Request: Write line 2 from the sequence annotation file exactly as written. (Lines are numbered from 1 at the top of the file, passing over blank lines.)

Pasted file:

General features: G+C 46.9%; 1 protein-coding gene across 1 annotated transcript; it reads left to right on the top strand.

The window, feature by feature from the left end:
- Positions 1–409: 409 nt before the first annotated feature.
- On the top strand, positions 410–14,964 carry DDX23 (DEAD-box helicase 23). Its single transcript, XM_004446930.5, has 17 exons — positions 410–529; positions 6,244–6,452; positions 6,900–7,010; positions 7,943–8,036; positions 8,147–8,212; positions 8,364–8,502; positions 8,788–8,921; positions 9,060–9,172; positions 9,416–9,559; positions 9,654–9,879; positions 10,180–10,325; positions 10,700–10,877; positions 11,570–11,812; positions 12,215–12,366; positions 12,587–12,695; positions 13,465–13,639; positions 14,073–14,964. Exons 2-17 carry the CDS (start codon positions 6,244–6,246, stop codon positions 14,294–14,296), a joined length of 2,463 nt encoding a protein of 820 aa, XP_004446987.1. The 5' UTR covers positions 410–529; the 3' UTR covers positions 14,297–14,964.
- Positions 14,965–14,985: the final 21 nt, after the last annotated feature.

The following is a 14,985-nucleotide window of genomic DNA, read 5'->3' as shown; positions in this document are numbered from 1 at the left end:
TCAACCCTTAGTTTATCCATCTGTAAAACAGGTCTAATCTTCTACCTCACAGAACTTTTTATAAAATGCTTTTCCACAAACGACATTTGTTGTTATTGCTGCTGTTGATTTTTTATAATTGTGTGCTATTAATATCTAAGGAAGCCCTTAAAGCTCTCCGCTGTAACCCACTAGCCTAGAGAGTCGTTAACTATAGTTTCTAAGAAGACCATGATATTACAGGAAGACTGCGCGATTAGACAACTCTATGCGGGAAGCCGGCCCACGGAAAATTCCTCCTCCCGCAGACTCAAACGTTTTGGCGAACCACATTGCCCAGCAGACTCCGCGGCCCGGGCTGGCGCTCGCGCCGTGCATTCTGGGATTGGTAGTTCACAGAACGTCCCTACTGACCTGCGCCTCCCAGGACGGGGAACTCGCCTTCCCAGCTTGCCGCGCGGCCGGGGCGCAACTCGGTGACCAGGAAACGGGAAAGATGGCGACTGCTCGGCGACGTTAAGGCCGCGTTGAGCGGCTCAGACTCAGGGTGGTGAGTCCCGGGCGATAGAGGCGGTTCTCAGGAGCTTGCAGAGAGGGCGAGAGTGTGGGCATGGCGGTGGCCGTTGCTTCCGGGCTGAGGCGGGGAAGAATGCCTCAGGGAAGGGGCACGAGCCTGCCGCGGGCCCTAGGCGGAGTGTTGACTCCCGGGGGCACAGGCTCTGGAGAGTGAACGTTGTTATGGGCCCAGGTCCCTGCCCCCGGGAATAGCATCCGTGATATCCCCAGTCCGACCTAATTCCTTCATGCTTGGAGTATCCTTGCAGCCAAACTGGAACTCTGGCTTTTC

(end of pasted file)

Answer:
The window, feature by feature from the left end: